I learned a valuable lesson this past week.. when you have a problem with a co-worker.. nip it in the bud right at the moment.. If it doesn't get resolved with that person then go to your supervisor.. Don't take work problems home with you.. And always practice professionalism. Treat people the way you want to be treated,, Always think about what you are going to say to a person if you have to confront them and ask yourself how you would like this person to talk to you if situation was reversed.. any other suggestions greatly appreciated..
[This message has been edited by Linda (edited 01-25-99).]
Jan 19, '99
Regardless of how many friends this co-worker has, abuse of a patient, either physical or verbal IS NOT ACCEPTABLE!!! This needs to be brought to the attention of your superior. Explain your concerns about the others on your unit. Maybe your could arrange to meet with her during off hours, or away from your unit.Patient abuse aside, the two of you have some serious conflicts that are not only making your work life extremely difficult, but will in the end be detrimental to the well-being of your patients. Your head nurse may be able to help you in this area, also, to help you find a way to work together. I realize that you are in a very difficult situation, but you cannot ignore improper treatment of a patient, and you do not have to tolerate such treatment of yourself, either.
Jan 19, '99
Sometimes problems with co-workers are not easy to deal with. You have two problems one is that if you let the abuse go on and don't so something about it you are not upholding your responsibility. As a professional you are obligated to act as a patient advocate and report any cases of abuse, it needs to be documented and dealt with. If you get now where, you must go up the chain of command. The second thing is you don't have to be friends with all the people that you work with, but you do have to have a working relationship. If this person refuses to relieve you, take the problem to the person in charge and if it is that person, then go to the supervisor above her. You are entitled to a break and people like the one you described are the ones that I wonder how they make it through nursing. Good luck, only you can make the decision what to do, but you have to work there. I would be interested to hear how you make out.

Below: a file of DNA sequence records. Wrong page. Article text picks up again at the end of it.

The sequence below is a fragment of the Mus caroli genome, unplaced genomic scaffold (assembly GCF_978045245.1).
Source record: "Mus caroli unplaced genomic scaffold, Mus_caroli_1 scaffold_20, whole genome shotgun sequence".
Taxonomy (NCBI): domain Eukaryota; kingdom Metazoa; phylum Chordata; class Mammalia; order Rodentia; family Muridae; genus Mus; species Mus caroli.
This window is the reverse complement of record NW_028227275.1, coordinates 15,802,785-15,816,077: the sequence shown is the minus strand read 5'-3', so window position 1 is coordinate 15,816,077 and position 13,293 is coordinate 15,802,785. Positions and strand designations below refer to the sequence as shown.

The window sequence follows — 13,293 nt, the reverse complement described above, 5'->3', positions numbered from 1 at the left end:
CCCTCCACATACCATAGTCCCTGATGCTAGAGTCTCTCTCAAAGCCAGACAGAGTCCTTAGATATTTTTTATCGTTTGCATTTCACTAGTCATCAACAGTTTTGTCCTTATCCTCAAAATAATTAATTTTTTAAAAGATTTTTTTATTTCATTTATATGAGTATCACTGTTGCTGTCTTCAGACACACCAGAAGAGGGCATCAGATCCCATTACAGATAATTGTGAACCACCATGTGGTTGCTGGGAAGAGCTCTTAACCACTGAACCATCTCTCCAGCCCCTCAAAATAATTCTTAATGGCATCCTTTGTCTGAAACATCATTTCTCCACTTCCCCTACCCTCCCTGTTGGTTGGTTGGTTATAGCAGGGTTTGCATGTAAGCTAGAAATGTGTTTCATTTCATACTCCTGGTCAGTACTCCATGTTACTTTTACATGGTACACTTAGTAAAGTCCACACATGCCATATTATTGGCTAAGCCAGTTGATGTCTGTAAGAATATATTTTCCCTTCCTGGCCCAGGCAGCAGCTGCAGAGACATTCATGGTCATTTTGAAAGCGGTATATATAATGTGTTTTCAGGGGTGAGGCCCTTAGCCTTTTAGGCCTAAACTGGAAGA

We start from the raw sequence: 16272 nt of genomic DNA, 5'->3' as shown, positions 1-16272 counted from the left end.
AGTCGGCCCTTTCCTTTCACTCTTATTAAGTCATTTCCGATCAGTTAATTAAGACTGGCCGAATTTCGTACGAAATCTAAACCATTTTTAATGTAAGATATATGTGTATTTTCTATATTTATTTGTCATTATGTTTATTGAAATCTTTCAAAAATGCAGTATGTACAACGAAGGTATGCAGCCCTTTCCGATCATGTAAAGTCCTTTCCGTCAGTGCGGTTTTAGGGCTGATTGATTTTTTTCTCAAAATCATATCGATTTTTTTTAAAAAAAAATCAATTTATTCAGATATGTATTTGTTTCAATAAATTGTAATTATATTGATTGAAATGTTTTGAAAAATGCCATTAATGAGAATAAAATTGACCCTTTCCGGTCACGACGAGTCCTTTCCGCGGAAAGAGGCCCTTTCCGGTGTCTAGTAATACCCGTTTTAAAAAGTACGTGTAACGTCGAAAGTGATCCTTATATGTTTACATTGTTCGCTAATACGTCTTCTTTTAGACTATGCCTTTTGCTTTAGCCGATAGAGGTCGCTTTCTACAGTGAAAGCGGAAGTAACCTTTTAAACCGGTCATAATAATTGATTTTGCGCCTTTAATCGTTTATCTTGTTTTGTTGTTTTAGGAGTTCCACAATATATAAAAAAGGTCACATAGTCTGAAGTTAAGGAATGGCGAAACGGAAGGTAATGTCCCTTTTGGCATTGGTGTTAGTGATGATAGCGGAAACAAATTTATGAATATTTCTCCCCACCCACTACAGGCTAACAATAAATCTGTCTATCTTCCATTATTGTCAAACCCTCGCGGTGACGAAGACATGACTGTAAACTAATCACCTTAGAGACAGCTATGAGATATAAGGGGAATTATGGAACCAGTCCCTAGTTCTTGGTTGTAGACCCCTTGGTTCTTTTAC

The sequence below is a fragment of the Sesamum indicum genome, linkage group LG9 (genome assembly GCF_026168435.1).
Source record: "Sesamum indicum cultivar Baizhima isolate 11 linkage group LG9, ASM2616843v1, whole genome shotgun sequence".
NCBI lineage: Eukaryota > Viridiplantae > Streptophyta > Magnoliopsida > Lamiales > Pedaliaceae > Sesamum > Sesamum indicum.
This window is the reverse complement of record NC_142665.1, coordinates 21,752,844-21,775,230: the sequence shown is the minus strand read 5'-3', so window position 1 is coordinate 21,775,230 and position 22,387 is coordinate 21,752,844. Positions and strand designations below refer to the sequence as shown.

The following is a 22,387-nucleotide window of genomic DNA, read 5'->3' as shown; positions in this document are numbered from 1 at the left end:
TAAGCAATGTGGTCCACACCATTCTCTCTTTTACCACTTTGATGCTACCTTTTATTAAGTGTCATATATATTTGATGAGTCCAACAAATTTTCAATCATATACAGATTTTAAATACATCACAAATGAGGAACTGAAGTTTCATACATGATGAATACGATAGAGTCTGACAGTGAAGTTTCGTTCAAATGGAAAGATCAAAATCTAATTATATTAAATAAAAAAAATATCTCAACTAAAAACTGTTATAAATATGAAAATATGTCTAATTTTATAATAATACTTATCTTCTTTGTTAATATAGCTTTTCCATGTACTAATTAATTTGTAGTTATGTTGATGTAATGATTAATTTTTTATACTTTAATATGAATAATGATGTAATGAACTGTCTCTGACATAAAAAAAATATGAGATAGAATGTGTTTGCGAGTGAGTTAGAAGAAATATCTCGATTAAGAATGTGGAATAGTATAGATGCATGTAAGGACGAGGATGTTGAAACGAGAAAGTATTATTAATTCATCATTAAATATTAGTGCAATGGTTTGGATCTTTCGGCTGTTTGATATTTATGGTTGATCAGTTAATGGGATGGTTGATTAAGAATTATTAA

Jan 19, '99
Friends or not, YOU need to speak up for the Alzheimer patients. It is you civil duty to protect another individual never mind someone who cannot speak for themselves. Your facility should have a suggestion box, if you don't feel comfortable speaking in person. 2) Your facility or state should have an ombudsman, someone to whom the public can complain to if they are afraid to speak up to a member of the facility. If there is non of the above YOU need to do it yourself. It will probably be the biggest step you will ever have to take, but it is worth it. Good Luck
Feb 6, '99
As a Director of Nursing in a long term care facility not only is it your obligation and responsibility to be a advocate for the resident, but by federal regulation it is your responsibility to report it to your supervisor and then to make sure that the person or persons causing abuse be reported to the office of long term care the police and the administrator etc... this can cause the facility to be out of compliance and be closed by the office of long term care if they find out and it hasnt been reported and investigated, hope that this will help
Feb 26, '99
I am one of these nurses that is having a problem with a coworker. She is a wonderful person so don't get me wrong by any means. We are both LVN's and work on the skilled nursing unit on the 11-7 shift. She just graduated from school a little over a year ago and we are having a problem with her thinking she is what we call a charge nurse. on the night shift the only "charge nurse" per say is our house supervisor. We have tried to talk to this coworker but to no avail, she just gets mad at us and keeps on. Plus she is working a 2nd full-time job since her husband had a stroke and is in a wheelchair, and she also hurt her back and is on all this medication....one minute she's feeling great and real talkative and the next she might be depressed. Any suggestions on how to handle this coworker. Any suggestions would be greatly appreciated.
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